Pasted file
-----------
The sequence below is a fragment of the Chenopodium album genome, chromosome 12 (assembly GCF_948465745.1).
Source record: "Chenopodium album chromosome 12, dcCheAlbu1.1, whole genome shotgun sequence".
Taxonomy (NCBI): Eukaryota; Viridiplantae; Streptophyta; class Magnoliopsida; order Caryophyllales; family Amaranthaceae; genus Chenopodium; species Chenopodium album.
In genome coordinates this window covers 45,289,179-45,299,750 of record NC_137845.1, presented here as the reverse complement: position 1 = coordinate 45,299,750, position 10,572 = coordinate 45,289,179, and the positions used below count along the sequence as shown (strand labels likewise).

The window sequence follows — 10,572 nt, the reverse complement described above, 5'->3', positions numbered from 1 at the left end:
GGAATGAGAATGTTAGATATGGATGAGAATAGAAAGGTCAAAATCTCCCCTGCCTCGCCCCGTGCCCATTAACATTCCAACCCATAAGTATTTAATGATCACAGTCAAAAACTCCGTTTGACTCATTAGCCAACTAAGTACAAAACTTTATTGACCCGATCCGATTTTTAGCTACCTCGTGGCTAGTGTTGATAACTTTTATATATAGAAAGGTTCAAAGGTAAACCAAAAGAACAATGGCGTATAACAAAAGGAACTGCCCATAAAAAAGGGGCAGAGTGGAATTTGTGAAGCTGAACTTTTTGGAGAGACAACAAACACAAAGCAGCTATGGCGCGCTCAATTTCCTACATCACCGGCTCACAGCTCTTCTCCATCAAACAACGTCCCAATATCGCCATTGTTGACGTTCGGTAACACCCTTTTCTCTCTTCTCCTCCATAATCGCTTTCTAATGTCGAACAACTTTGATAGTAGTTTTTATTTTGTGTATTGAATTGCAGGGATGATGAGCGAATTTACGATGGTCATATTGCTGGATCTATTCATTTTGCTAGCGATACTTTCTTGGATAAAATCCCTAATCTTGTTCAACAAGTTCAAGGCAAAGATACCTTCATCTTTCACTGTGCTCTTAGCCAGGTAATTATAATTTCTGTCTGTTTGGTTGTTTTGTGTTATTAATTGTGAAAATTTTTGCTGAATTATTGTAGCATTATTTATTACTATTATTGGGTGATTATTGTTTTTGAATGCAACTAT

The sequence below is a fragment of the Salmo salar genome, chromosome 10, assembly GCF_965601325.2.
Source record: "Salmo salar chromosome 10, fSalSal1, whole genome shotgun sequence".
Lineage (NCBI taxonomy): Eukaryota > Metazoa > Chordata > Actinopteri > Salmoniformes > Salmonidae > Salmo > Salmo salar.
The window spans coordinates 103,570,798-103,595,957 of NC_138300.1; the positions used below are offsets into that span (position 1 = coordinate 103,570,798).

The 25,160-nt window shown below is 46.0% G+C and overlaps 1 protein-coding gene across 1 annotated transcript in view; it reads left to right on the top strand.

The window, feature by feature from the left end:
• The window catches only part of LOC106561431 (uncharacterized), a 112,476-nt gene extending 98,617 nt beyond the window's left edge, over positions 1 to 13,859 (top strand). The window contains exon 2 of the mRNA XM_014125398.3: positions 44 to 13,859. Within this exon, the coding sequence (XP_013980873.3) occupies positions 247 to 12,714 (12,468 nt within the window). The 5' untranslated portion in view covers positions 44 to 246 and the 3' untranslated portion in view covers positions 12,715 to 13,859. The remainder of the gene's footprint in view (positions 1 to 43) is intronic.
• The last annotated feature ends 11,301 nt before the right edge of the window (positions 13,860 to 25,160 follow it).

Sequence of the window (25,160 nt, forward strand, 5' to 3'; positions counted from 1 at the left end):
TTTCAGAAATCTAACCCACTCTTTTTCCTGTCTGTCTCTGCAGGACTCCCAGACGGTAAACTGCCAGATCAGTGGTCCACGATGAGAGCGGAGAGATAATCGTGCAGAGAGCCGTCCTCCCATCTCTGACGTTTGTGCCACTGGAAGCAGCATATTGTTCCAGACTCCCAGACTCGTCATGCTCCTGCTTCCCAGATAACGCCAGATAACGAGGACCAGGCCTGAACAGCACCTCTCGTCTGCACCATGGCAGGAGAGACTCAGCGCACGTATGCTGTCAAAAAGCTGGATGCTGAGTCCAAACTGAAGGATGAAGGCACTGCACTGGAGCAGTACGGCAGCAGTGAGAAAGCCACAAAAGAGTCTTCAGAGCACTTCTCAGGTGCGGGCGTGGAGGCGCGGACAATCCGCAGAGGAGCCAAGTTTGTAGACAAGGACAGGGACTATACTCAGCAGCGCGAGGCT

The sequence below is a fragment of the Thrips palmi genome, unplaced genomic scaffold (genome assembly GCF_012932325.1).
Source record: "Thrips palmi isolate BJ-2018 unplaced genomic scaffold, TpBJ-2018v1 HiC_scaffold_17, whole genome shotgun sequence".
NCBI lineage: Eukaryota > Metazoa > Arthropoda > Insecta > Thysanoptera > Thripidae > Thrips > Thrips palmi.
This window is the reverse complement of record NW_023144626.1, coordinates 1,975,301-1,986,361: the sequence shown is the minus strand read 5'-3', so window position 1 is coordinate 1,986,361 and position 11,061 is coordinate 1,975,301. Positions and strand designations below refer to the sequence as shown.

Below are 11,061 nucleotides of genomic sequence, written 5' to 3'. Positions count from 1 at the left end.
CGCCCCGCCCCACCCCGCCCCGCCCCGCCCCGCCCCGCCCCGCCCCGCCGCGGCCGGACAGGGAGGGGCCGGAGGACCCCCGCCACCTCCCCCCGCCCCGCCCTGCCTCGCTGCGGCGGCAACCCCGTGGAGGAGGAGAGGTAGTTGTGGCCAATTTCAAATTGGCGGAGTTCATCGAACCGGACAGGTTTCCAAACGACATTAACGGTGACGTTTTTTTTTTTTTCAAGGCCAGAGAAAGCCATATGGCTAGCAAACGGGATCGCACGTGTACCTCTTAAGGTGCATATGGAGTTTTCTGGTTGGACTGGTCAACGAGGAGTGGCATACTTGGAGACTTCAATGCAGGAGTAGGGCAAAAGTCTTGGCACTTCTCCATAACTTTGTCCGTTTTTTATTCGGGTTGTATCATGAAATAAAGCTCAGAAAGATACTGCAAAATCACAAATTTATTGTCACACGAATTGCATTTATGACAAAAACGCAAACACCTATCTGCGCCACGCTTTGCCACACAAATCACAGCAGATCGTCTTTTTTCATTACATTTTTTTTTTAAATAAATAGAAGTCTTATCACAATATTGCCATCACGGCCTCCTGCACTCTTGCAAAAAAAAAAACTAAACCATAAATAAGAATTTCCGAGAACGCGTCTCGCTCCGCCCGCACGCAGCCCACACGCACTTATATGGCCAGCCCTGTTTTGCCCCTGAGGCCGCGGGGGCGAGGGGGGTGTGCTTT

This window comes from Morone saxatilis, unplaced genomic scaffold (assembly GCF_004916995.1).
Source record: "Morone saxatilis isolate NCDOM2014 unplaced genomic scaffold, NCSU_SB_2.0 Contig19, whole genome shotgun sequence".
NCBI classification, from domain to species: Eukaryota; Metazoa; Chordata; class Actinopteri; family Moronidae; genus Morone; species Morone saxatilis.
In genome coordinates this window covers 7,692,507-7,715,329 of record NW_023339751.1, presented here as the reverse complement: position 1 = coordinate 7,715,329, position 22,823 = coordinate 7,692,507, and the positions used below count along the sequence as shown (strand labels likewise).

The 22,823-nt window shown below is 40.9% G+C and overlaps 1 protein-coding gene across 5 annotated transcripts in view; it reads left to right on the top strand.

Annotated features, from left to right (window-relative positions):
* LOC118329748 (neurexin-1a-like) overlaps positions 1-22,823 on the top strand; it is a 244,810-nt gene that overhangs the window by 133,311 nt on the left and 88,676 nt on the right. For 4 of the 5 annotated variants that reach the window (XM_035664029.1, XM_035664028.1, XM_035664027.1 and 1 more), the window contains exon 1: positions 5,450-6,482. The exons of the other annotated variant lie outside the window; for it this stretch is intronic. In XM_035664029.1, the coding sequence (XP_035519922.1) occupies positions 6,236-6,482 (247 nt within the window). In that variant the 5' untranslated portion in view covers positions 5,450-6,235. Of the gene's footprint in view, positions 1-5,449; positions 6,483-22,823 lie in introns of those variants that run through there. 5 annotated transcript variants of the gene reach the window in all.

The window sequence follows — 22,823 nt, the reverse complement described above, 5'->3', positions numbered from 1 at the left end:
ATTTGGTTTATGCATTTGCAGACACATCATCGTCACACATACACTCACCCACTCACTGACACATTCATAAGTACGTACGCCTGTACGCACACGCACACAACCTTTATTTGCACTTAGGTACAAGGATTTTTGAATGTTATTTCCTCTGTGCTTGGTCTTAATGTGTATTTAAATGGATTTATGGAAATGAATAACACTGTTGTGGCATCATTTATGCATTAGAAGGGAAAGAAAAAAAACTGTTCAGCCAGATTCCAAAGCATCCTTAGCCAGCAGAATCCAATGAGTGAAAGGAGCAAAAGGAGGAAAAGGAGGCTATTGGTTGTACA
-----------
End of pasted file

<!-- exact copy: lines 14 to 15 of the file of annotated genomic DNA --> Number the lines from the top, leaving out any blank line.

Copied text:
• The last annotated feature ends 11,301 nt before the right edge of the window (positions 13,860 to 25,160 follow it).

Sequence of the window (25,160 nt, forward strand, 5' to 3'; positions counted from 1 at the left end):